Ivory Coast, the world's leading cocoa producer, was France's star colony in Africa.

    On Tuesday the visiting French foreign and interior ministers pledged to step up anti-terrorism cooperation in the region and deploy crack GIGN special operations troops specialising in counter-terrorism and hostage rescue missions.

    France has a permanent military base in Ivory Coast under a deal with the country's founding president Felix Houphouet-Boigny.

    French Interior Minister Bernard Cazeneuve said about 10 GIGN troops would be stationed in the capital of neighbouring Burkina Faso and could even intervene if needed.

    Ivorian President Alassane Ouattara meanwhile held a cabinet meeting in Grand-Bassam on Wednesday to show "our unity and our strength," adding: "Ivory Coast will not be intimidated."

    He said he hoped the town's numerous hoteliers would resume business soon, adding: "We will do everything possible so that normal life resumes."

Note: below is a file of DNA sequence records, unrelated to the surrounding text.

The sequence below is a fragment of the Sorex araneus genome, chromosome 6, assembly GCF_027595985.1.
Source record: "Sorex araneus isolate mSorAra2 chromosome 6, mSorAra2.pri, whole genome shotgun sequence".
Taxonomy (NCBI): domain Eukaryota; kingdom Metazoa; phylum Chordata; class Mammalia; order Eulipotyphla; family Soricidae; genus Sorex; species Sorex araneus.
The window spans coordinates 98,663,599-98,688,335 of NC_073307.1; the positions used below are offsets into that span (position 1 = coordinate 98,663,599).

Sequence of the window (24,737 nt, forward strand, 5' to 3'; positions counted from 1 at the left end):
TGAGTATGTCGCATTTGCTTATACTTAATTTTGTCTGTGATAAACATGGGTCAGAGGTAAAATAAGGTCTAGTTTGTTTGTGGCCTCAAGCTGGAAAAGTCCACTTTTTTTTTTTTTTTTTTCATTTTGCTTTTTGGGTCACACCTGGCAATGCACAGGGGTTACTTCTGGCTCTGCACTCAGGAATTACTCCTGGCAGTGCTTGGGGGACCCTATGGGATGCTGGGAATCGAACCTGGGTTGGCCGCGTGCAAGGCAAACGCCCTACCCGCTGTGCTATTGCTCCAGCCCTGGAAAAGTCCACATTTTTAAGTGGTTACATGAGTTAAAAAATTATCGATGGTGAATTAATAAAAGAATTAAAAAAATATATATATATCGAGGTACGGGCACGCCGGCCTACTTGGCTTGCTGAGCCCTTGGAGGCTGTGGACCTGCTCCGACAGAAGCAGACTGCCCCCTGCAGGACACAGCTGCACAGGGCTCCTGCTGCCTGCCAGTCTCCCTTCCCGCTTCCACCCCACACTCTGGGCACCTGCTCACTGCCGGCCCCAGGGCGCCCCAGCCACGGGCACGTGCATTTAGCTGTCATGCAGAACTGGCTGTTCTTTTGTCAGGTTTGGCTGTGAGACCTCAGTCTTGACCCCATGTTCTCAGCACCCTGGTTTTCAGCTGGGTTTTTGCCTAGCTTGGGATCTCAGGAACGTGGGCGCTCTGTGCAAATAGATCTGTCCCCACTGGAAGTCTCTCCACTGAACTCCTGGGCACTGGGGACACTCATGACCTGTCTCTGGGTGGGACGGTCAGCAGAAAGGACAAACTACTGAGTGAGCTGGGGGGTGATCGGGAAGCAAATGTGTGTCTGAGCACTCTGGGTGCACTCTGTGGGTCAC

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  • Burkina coup leader charged with ‘crime against humanity’

    16/Oct/2015 // 235 Viewers

    Burkina Faso's military said Friday a general accused of leading a failed coup last month would be prosecuted on an array of charges, including "crime against humanity".

    "Eleven charges have been filed" against General Gilbert Diendere, "notably crime against humanity", Colonel Sita Sangare, in charge of military justice, told a press conference.



    Diendere is accused of leading a power grab by presidential guards loyal to ousted head of state Blaise Compaore on September 17.

    The poor Sahel country was brought to the brink of chaos for six days before the putsch collapsed, with its leaders admitting they lacked popular support.

    The presidential guard has since been disarmed and formally disbanded.

    According to government figures, 14 people were killed and 251 injured in the unrest.

    Amnesty International has demanded putschist troops be punished for violence against civilians.

    "(They) displayed a cold-blooded disregard for human life, killing 14 unarmed protestors and bystanders and wounding hundreds more with automatic weapons," the rights group said in a statement on Wednesday.

    The country's interim government on Wednesday said that presidential and parliamentary elections initially set for October, but delayed by the failed coup, would go ahead on November 29.


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  • Guinean opposition leader Diallo pulls out of vote, claims 'widespread fraud'